Avaya’s Nortel Deal Clears Most Regulatory Hurdles

Avaya’s acquisition of Nortel’s enterprise business assets, won at auction in exchange for $915 million in cash, moved nearer to fruition this week by clearing some regulatory hurdles.

The one remaining major regulatory hurdle is a foreign-investment review that was initiated under the Investment Canada Act in late September by Tony Clement, Canada’s industry minister.

The review was automatically triggered because of the size of the deal. Under Canadian law, the government can review a sale to a foreign company if it considers the deal a threat to national security or if the transaction value exceeds C$312 million.

In the case of Avaya’s proposed acquisition of Nortel’s enterprise business, the deal is being reviewed strictly on a valuation basis. Although no status update has been provided regarding the review, many observers believe the likelihood of the sale being denied is low.

Avaya expects the transaction to close in December.

Nortel to Cut 56 Jobs in Texas with Approval of Avaya Deal Pending

In a move evidently connected to Avaya’s pending acquisition of its enterprise business, Nortel announced today that it would slash 56 jobs at its facility in Richardson, Texas, effective on or around Jan. 3, 2010.

The news arrived in a mandatory notification letter submitted to the Texas Workforce Commission, according to American City Business Journals.

Although Avaya’s acquisition of Nortel’s enterprise business is being reviewed by the Canadian government, recent scuttlebutt suggests the deal is likely to be approved.

In other Nortel news, the insolvent telecommunication-equipment vendor plans to delay filing its third-quarter results until as late as Nov. 16 because of changes to the way it reports data for some overseas subsidiaries.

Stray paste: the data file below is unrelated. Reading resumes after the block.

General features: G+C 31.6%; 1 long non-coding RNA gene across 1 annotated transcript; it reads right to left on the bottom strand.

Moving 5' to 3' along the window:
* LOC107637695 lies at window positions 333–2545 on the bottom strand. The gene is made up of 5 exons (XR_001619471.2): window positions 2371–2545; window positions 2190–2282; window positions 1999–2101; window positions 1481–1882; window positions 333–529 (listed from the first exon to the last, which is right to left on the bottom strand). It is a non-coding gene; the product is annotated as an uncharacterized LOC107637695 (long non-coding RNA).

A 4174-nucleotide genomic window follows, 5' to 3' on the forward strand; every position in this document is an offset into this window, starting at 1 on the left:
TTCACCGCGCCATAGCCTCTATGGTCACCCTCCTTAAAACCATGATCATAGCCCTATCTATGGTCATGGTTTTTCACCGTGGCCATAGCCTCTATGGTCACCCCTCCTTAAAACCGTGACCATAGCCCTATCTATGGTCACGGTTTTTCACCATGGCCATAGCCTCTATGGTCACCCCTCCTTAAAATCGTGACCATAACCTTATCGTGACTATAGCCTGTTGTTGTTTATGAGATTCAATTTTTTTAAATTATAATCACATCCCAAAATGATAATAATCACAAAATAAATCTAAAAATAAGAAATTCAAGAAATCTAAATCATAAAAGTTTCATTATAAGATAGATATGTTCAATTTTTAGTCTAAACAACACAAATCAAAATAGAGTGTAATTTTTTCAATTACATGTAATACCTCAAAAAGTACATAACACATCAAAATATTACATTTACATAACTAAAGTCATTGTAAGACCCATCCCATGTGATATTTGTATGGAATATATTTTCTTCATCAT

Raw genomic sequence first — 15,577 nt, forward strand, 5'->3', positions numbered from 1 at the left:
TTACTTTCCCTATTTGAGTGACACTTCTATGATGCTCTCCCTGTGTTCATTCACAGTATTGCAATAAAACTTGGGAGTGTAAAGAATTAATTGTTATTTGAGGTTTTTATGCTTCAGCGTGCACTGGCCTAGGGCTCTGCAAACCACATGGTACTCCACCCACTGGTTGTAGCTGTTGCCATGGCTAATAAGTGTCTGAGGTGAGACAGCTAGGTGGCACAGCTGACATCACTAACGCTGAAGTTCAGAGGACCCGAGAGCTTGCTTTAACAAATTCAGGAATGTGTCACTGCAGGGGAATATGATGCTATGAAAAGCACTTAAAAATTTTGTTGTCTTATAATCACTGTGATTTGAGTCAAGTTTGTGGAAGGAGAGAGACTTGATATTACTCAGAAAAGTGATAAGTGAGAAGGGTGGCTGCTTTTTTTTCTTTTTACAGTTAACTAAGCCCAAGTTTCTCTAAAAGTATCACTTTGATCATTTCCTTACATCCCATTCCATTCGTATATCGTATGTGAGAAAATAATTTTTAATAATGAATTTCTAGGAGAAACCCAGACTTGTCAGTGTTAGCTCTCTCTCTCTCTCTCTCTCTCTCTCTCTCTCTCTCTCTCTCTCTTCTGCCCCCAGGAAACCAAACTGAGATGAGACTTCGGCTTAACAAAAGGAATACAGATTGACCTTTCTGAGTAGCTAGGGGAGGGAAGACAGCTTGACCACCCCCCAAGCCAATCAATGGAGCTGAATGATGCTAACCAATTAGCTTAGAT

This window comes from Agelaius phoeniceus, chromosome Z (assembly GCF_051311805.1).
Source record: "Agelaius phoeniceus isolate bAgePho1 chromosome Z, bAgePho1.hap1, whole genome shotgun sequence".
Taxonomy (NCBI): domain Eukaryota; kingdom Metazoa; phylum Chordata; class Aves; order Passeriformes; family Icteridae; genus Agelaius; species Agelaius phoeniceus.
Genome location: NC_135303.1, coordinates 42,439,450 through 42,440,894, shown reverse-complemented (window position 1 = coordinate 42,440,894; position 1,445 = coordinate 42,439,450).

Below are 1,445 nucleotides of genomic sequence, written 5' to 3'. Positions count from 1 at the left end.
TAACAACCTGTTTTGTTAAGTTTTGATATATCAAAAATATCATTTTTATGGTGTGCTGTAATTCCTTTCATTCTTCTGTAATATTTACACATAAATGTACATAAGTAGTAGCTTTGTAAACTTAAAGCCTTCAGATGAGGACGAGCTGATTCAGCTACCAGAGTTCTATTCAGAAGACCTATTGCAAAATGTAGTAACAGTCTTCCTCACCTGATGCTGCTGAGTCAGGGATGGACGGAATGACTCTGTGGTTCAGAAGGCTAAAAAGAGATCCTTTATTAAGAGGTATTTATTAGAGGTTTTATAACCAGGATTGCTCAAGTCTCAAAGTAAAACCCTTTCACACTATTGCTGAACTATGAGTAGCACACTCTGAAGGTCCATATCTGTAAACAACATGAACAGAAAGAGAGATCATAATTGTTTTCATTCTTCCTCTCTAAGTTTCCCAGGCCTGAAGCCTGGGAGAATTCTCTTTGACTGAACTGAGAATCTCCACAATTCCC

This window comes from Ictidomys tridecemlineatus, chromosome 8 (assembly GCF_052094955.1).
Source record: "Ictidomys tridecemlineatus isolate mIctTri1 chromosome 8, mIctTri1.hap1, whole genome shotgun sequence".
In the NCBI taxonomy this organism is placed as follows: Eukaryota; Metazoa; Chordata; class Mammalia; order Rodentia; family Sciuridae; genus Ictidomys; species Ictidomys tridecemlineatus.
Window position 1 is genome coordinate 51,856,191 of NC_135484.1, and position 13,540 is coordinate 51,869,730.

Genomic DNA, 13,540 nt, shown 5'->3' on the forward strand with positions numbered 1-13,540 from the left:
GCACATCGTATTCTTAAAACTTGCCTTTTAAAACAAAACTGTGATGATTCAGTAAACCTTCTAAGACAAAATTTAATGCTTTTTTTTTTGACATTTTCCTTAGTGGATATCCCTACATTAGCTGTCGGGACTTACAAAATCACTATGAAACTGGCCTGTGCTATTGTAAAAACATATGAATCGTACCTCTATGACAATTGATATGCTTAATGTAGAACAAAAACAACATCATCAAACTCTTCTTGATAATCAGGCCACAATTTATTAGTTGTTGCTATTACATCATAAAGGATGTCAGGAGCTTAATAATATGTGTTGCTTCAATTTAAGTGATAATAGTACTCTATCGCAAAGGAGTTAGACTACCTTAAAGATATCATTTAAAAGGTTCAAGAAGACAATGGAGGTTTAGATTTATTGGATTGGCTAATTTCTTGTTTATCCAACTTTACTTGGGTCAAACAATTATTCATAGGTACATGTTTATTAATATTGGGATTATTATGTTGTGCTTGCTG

Reviewing the Skype Deal

If the battle for Skype were a television series, it would have been equal parts soap opera and suspense thriller. It nearly segued into courtroom drama, but it wouldn’t have been a good one, likely way too one-sided for engrossing fare.

In the end, it was the specter of a courtroom rout that got the principals to the table to hammer out a settlement that leaves a few people happy, a few people content, and a few people disconsolate. There were winners, losers, and those who fall somewhere between those unambiguous extremes.

I think Om Malik has done an excellent job categorizing how the various players fared. His blunt assessment is keenly accurate, cutting through the cant and dishonest spin of those who would try to persuade us that we can trust neither our own lying eyes nor our critical faculties.

As far as the official breakdown, eBay finally gets to sell majority ownership of Skype to a consortium of investors, though the composition of those investors — and the overall percentage of the company they’ll take off eBay’s hands — has changed.

The key paragraph, excerpted from the press release announcing the settlement, is this one:

“As part of the settlement agreement, Joltid and Skype founders Niklas Zennström and Janus Friis will join the investor group, contributing Joltid software and making a significant capital investment in exchange for a 14 percent stake in Skype. As a result, Silver Lake and other investors including Andreessen Horowitz and the Canada Pension Plan Investment Board (CPPIB), will together hold 56 percent of Skype and eBay will retain 30 percent. As previously announced, eBay will receive approximately $1.9 billion in cash upon the completion of the sale and a note from the buyer in the principal amount of $125 million. The deal, which values Skype at $2.75 billion and is not subject to a financing condition, is expected to close in the fourth quarter of 2009.”

In the original ill-fated arrangement, announced September 1, eBay sought to sell 65 percent of Skype to a consortium of investors that was led by Silver Lake. That consortium included Index Ventures but excluded Skype’s founders, Zennstrom and Friis, who — by the time this story runs its course — will have been both sellers and buyers of Skype in separate transactions with eBay.

Like the doomed proposal that preceded it, today’s announced agreement values Skype at about $2.75 billion.